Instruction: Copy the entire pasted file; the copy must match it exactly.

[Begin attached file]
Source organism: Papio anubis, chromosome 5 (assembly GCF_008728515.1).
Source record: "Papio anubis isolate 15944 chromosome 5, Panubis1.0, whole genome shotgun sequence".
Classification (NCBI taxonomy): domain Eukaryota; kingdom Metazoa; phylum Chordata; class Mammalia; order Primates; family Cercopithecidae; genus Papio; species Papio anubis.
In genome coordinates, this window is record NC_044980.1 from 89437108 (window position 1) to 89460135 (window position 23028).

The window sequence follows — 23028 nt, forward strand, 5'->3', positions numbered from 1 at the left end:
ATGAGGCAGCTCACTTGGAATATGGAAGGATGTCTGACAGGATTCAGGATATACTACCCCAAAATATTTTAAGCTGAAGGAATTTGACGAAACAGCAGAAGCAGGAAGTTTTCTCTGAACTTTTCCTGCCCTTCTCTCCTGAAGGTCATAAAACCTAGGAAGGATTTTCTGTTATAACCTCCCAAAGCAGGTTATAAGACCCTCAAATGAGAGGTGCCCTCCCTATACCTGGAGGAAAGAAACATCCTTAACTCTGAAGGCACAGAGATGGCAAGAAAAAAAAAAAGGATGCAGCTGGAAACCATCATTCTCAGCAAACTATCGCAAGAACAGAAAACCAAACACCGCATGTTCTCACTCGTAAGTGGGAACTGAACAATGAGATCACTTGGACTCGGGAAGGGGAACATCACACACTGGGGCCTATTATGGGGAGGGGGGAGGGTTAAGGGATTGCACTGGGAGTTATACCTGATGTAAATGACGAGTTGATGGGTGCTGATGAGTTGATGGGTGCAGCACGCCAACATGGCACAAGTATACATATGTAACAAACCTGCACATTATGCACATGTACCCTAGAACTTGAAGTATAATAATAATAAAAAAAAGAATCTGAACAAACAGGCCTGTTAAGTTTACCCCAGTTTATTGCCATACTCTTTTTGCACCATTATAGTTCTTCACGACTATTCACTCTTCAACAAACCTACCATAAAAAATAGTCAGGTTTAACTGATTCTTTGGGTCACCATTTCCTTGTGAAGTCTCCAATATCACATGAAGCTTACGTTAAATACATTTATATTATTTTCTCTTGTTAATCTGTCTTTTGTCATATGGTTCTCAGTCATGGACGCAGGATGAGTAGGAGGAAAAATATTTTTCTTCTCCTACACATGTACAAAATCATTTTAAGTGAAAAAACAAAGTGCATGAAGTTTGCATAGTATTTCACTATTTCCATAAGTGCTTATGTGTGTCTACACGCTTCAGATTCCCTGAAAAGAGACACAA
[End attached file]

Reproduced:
Source organism: Papio anubis, chromosome 5 (assembly GCF_008728515.1).
Source record: "Papio anubis isolate 15944 chromosome 5, Panubis1.0, whole genome shotgun sequence".
Classification (NCBI taxonomy): domain Eukaryota; kingdom Metazoa; phylum Chordata; class Mammalia; order Primates; family Cercopithecidae; genus Papio; species Papio anubis.
In genome coordinates, this window is record NC_044980.1 from 89437108 (window position 1) to 89460135 (window position 23028).

The window sequence follows — 23028 nt, forward strand, 5'->3', positions numbered from 1 at the left end:
ATGAGGCAGCTCACTTGGAATATGGAAGGATGTCTGACAGGATTCAGGATATACTACCCCAAAATATTTTAAGCTGAAGGAATTTGACGAAACAGCAGAAGCAGGAAGTTTTCTCTGAACTTTTCCTGCCCTTCTCTCCTGAAGGTCATAAAACCTAGGAAGGATTTTCTGTTATAACCTCCCAAAGCAGGTTATAAGACCCTCAAATGAGAGGTGCCCTCCCTATACCTGGAGGAAAGAAACATCCTTAACTCTGAAGGCACAGAGATGGCAAGAAAAAAAAAAAGGATGCAGCTGGAAACCATCATTCTCAGCAAACTATCGCAAGAACAGAAAACCAAACACCGCATGTTCTCACTCGTAAGTGGGAACTGAACAATGAGATCACTTGGACTCGGGAAGGGGAACATCACACACTGGGGCCTATTATGGGGAGGGGGGAGGGTTAAGGGATTGCACTGGGAGTTATACCTGATGTAAATGACGAGTTGATGGGTGCTGATGAGTTGATGGGTGCAGCACGCCAACATGGCACAAGTATACATATGTAACAAACCTGCACATTATGCACATGTACCCTAGAACTTGAAGTATAATAATAATAAAAAAAAGAATCTGAACAAACAGGCCTGTTAAGTTTACCCCAGTTTATTGCCATACTCTTTTTGCACCATTATAGTTCTTCACGACTATTCACTCTTCAACAAACCTACCATAAAAAATAGTCAGGTTTAACTGATTCTTTGGGTCACCATTTCCTTGTGAAGTCTCCAATATCACATGAAGCTTACGTTAAATACATTTATATTATTTTCTCTTGTTAATCTGTCTTTTGTCATATGGTTCTCAGTCATGGACGCAGGATGAGTAGGAGGAAAAATATTTTTCTTCTCCTACACATGTACAAAATCATTTTAAGTGAAAAAACAAAGTGCATGAAGTTTGCATAGTATTTCACTATTTCCATAAGTGCTTATGTGTGTCTACACGCTTCAGATTCCCTGAAAAGAGACACAA